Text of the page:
(c)    God’s word is faithfully and comprehensively revealed in the religious texts of my tradition;

(d)   understanding these texts is important for me to be faithful to my tradition, and;

(e)   I can forgo the rules or judgments that make me uncomfortable.

If you believe (a) through (d), then it seems you cannot also believe (e) without being forced into a logical contradiction. You are effectively claiming to be bound to God’s teachings and yet not bound by them at the same time. While I think many rejections of religious tradition are done one moral grounds (and kudos for that), I think most of the proscriptions people ignore are those that are inconvenient to perform. After all, having to avoid direct and indirect physical contact with people (if possible) every time you menstruate would be very obnoxious and pragmatically untenable for most people, yet Orthodox and Conservative Judaism both hold that the attempt should be made in accordance with the Law (see Leviticus, Chapter 15). However, while the moral rejection is understandable, intellectual laziness seems pretty indefensible. Just because something is annoying does not give one a right to avoid it in most spheres of life and religion seems like an odd place to try and assert such a right.

I am sure many would claim that atheists and agnostics should leave well-enough alone and not pick fights with those who are, in practice, harmless to us and others. Going back to the idea that we must respect the intellectual integrity of our peers, I think it is incumbent on us to force the issue. If someone is having problems squaring their personal beliefs with the dictates of their religion, then some has to give in order to break the cognitive dissonance from which that person is suffering. Holding two contradictory beliefs is untenable long-term as they are bound to come in to conflict with one another whenever the relevant issue comes up.

This dissonance has both personal and public consequences and is, as such, of importance to society at large. If someone truly holds these contradictory beliefs as morally binding, this incoherence is bound to lead to personal strife, second guessing, and a lack of confidence in one’s worldview. In the public sphere, this can translate into actions or inactions that directly or indirectly affect others. Going back to the example above, consider someone who believes personally that gays are moral equals but who also believes God’s condemnation of their actions is morally binding. When the issue of gay rights comes up at the ballot box during a referendum, how is this person going to vote? The lives of significant portion of the population hangs on decisions like these.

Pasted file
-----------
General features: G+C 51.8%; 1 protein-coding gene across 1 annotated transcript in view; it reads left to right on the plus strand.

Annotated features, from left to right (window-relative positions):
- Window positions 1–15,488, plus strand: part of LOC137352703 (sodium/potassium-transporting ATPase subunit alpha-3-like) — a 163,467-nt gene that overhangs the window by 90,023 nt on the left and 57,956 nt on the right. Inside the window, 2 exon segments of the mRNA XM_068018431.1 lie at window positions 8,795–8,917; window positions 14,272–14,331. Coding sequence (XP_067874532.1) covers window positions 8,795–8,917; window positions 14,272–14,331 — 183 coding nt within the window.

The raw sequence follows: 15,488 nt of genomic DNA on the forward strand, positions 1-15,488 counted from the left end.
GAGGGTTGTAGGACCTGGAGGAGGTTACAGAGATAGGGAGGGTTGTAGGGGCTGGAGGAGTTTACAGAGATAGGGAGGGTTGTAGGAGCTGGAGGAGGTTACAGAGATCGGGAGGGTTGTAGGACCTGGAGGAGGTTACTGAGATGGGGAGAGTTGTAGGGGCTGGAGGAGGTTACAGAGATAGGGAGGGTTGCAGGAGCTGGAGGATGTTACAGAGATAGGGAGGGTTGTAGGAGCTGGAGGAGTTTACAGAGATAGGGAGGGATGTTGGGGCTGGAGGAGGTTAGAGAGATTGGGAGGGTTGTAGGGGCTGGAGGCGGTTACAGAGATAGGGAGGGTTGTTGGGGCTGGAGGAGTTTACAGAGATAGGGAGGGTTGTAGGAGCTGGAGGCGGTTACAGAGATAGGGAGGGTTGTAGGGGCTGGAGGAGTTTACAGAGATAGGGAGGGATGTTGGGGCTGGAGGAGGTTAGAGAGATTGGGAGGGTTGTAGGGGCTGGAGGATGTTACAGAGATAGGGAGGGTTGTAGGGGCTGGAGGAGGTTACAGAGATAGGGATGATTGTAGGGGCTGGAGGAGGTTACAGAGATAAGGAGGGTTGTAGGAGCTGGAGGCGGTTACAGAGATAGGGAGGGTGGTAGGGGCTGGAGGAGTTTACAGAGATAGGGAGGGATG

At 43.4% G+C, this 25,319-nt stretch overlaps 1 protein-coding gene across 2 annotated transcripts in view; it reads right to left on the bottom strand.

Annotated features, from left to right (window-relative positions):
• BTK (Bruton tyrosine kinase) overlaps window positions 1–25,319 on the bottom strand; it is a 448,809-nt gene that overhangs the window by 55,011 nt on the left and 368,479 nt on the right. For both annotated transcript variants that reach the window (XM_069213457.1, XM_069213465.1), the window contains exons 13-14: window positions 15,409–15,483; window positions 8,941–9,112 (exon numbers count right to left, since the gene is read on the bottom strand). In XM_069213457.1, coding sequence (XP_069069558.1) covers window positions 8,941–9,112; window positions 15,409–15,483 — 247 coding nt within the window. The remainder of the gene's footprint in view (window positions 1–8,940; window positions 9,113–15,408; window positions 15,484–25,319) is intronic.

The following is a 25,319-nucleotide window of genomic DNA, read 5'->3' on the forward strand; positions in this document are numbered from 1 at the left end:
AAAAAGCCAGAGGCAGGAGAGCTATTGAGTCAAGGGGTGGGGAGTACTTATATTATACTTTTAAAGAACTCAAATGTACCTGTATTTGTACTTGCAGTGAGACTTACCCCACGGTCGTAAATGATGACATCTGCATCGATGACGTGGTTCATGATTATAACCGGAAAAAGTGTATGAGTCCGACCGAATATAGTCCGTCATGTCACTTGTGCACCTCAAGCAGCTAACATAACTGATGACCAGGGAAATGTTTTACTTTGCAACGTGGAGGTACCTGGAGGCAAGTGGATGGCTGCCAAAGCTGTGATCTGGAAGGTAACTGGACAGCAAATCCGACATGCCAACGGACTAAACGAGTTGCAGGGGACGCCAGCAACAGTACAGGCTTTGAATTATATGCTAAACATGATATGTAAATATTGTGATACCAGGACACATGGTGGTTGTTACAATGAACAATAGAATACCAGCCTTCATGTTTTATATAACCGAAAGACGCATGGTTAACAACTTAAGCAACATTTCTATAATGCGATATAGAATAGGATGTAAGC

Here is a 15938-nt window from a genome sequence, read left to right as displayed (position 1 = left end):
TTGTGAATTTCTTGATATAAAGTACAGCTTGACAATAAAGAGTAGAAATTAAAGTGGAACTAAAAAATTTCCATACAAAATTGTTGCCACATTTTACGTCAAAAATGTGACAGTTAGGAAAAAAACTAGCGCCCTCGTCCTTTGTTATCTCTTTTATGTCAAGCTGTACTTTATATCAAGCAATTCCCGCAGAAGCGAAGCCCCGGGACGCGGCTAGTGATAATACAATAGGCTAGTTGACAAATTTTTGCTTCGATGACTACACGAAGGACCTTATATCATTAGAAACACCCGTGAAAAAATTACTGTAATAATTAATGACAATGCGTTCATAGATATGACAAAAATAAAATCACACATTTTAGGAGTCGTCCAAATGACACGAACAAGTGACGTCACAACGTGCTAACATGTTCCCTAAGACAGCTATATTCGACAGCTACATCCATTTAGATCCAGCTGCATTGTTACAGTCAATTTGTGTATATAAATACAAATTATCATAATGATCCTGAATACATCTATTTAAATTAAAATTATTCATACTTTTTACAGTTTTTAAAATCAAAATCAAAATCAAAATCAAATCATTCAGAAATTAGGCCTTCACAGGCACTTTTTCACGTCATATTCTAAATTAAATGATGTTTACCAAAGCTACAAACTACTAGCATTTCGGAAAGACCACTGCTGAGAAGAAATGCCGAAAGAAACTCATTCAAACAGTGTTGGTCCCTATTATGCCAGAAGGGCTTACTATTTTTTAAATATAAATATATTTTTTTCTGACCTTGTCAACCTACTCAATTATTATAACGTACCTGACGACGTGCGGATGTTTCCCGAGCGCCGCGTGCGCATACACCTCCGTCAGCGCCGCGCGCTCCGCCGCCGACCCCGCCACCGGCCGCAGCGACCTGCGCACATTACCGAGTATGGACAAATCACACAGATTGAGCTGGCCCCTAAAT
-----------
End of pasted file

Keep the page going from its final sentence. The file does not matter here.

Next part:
"Holding two contradictory beliefs is untenable long-term as they are bound to come in to conflict with one another whenever the relevant issue comes up."

If we respect our peers are intellectual equals, and we believe their state of inconsistency is intellectually problematic, then I believe we are obligated to press the issue. Open discussion of these topics can be beneficial to us all by clarifying the beliefs that will ultimately come to affect public life. I think moderates are generally closer to agnostics than religious hardliners. Their moral qualms with their religious tradition are, I believe, evidence of the weaknesses of that tradition. I am sure that many ‘converted’ agnostics and atheists began to question their religious beliefs in light of these (and similar) issues and I think we should not let religious moderates off the hook when they confront these same issues. A good friend should be willing to push a loved one towards the best course of action, even if this means short-term conflict. If we think an intervention to stop someone from taking drugs is worthwhile, why should we view a “cognitive intervention” any differently?